by Tim Maleeny
Today TKZ is pleased to host author Tim Maleeny, whose Cape Weathers series not only has some of the coolest covers on the market, but also displays some of the best, funniest writing out there (think Chinatown meets Elmore Leonard). And for a feel of the real San Francisco, his books can't be beat.
In the novel Downtown, a classic comedic thriller by Ed McBain, the hapless protagonist involved in the twisted storyline says glumly that it's "a drug plot for sure." It turns out to be much more than that, but the reference was an inside joke on the publishing industry, because at the time that novel was released, drugs were at the heart of every popular crime novel.
For the past few years vampires have been the drug of choice. The conventional wisdom has been, if you want to break into publishing, put a vampire in your book. Bookstore shelves are now crowded with romantic teen vampires, rural vampires, vampire detectives, gay vampires, bipolar vampires, vampire dentists, you name it.
Some of these books are great, others are pale imitations of the novels that paved the way. They got bought by publishers who believe that in our marketing-driven world, the nature of the subject is more important than the quality of the story.
Now there's been a lot of buzz about Dan Brown's forthcoming follow-up to The Da Vinci Code, which is understandable given the wager the publishing industry is placing on the success of this book. And it will be a success because "the machine" will make it one — the hype has already begun, and the marketing expenditures behind the launch will dwarf the promotional budgets of nearly a hundred other top sellers combined. So whether it's the best book of the year or not, it certainly will be the biggest.
And much like Michelle, I fall into the camp of writers who enjoyed The Da Vinci Code a lot, despite its flaws. The story worked, the subject matter was fascinating, and it cooked along. (And because I'm a blood relative to the Merovingians and have seen nude photos of John the Baptist on the internet, the story had a particularly deep resonance for me.)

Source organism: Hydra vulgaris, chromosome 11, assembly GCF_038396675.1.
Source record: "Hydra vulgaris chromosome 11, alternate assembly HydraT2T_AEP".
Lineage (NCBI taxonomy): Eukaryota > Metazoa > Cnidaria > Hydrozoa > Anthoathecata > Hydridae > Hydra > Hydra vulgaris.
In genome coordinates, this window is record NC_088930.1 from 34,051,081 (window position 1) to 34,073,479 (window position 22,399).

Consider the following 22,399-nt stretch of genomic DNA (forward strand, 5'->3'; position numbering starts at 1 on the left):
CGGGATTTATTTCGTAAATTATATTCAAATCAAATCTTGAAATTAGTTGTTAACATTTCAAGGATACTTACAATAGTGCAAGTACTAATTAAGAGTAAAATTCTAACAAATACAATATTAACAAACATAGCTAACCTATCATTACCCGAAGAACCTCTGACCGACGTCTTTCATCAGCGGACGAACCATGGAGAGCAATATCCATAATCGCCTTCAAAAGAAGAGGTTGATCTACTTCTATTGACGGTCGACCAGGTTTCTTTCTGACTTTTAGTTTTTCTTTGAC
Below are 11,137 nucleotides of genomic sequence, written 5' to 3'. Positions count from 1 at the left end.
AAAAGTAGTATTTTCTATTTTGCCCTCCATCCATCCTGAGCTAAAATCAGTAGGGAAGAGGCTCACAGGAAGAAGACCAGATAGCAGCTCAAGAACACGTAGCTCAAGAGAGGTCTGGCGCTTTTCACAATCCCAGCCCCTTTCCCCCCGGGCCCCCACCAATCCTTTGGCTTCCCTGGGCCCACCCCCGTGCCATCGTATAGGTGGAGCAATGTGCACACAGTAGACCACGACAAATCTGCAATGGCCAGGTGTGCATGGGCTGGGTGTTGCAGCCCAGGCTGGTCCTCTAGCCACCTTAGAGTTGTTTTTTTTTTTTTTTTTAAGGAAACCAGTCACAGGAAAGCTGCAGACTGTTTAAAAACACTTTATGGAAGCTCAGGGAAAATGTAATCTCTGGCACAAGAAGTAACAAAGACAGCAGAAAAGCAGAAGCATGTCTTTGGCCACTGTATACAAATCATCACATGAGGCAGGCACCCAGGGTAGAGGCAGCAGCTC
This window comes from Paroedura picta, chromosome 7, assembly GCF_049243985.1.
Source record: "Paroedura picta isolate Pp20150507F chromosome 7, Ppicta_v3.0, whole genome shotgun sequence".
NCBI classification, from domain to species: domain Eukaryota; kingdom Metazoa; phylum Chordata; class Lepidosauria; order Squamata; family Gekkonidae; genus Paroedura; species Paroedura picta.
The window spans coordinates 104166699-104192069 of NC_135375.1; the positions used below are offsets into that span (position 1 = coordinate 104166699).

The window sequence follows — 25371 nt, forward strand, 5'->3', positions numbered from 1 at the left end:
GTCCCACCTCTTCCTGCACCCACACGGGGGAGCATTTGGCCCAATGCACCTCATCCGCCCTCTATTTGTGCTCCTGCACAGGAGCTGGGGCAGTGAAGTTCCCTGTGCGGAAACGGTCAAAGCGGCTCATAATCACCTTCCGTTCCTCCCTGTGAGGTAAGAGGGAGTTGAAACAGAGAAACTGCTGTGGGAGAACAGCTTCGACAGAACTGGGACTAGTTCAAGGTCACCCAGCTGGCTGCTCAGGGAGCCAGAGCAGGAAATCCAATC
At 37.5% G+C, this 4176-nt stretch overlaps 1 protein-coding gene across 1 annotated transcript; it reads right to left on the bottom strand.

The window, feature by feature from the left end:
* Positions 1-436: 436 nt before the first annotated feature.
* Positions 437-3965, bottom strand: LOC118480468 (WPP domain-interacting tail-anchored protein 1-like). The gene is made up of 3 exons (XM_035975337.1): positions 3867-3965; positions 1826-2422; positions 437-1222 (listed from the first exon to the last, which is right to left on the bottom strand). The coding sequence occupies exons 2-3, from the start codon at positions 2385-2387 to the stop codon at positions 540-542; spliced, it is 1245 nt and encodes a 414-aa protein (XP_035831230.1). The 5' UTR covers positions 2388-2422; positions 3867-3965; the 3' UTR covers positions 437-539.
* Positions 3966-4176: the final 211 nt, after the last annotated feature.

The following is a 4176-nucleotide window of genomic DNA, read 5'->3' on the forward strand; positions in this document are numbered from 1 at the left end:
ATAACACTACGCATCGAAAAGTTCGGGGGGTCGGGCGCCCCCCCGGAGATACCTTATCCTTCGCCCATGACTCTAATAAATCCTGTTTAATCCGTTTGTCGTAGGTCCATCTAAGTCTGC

But after all the code-copycats —in books and film — all the variations on a theme, the coming of the new book does feel a bit like the return of the vampires.
Which is funny, because before The Da Vinci Code, I understand it was damn near impossible to sell a mystery featuring art history, because the subject matter was perceived as too academic and boring. After The Da Vinci Code hit, countless authors were told by their publishers they had to work a conspiracy involving ancient art into their books. (A novel with a professor of art history who happens to be a Southern vampire would certainly have started a bidding war.)
The machine has become its own self-fulfilling prophecy. Rather than invest in new authors, the pressure from the chains has become so severe, and the margins so thin, that the plan is to bet on a sure thing. The marketing guys look for safe bets and proven brands. But as a marketing guy from way back, I can tell you there are no safe bets, and if you solve for the short-term, it often costs you big-time in the long run.
Sure, you can keep selling an existing franchise for a long time, no doubt about it. But at the end of that push, when the books start to feel predictable, the cost of that approach is reader fatigue, and beyond that, a slippery slope indeed.